Emil von Sydow
(July 15, 1812 - October 13, 1873) was a German geographer
born in Freiberg, Saxony
. Early in his career he was a geography
instructor at the military academy in Erfurt
, and in 1867 became director of statistics and geography to the Prussian General Staff.
Emil von Sydow is considered to be the founder of methodical school cartography
, and was known for creating his own wall maps for classroom instruction. In 1838 he produced a physical map of Asia in his Schulmethodischer Wand Atlas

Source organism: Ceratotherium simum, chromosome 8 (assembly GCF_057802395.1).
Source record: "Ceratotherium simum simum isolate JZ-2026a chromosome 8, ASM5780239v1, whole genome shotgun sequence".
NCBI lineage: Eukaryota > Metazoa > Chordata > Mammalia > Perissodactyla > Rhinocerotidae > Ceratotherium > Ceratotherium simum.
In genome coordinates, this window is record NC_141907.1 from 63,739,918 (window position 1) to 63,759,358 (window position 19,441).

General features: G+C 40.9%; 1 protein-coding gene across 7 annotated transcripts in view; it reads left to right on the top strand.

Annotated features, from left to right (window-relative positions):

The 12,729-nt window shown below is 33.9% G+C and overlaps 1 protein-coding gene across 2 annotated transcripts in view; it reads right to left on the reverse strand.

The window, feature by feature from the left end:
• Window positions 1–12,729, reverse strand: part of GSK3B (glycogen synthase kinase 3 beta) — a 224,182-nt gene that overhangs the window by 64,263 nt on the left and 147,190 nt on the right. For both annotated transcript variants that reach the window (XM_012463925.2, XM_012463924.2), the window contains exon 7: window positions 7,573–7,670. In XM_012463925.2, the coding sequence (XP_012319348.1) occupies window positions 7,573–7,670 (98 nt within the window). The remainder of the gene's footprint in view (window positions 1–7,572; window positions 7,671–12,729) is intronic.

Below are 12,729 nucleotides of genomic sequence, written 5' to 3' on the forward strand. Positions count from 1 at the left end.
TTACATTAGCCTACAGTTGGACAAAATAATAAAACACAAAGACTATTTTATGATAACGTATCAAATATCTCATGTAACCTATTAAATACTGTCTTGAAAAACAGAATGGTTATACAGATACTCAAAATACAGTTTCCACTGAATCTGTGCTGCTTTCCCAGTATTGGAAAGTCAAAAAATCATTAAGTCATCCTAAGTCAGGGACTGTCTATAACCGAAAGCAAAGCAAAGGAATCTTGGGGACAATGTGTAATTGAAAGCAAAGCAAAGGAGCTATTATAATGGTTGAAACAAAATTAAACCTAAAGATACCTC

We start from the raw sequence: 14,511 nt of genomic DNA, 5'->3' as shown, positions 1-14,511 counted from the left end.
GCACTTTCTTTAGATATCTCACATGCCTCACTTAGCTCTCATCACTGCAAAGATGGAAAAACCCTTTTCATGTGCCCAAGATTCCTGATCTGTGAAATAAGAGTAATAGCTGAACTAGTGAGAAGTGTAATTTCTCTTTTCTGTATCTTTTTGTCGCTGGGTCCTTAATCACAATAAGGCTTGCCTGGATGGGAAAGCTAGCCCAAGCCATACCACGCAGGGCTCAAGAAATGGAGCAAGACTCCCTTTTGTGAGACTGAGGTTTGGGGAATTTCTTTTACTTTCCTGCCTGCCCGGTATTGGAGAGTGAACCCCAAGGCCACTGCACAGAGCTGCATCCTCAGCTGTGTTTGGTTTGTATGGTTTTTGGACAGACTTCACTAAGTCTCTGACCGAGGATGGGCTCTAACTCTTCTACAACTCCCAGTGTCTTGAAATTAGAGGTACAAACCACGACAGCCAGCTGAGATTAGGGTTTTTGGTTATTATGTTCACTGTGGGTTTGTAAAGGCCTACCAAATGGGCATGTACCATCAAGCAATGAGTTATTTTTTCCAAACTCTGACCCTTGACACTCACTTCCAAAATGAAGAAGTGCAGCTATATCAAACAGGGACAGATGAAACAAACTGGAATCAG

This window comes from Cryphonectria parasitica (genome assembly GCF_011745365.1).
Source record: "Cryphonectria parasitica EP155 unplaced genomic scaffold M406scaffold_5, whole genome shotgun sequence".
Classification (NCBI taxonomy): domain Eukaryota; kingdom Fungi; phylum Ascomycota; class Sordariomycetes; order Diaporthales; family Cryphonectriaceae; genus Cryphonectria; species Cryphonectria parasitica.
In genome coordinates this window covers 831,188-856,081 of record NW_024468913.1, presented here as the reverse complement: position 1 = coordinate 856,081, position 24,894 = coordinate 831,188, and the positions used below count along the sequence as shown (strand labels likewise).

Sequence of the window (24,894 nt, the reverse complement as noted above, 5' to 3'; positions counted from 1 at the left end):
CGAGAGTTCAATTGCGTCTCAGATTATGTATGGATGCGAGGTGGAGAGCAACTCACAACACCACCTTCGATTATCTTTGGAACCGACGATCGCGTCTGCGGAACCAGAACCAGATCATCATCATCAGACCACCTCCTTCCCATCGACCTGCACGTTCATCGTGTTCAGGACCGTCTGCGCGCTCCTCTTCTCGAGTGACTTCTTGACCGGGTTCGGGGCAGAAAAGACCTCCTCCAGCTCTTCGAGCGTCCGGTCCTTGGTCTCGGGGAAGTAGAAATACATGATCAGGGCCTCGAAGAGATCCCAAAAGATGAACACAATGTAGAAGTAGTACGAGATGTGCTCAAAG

(Methodic Wall Atlas for Schools), which was soon followed by maps of other continents. On these maps, von Sydow developed a color methodology for landscape features using hachures
, where green was depicted for lowlands and brown used for highlands. Wilhelm Perthes of the publishing firm "Justus Perthes
Geographische Anstalt Gotha" was impressed with von Sydow's work and in 1849 produced the latter's Schulatlas in sechsunddreigig Karten
(Schoolatlas in 36 maps), which eventually ran to 39 editions in 1887.
After von Sydow's death, Hermann Wagner
(1840-1929), a geography professor at Göttingen
designed the Sydow-Wagner Methodischer Schulatlas
(Sydow-Wagner Methodical School Atlas) with 60 major and 50 inset maps.
- Origins of School Cartography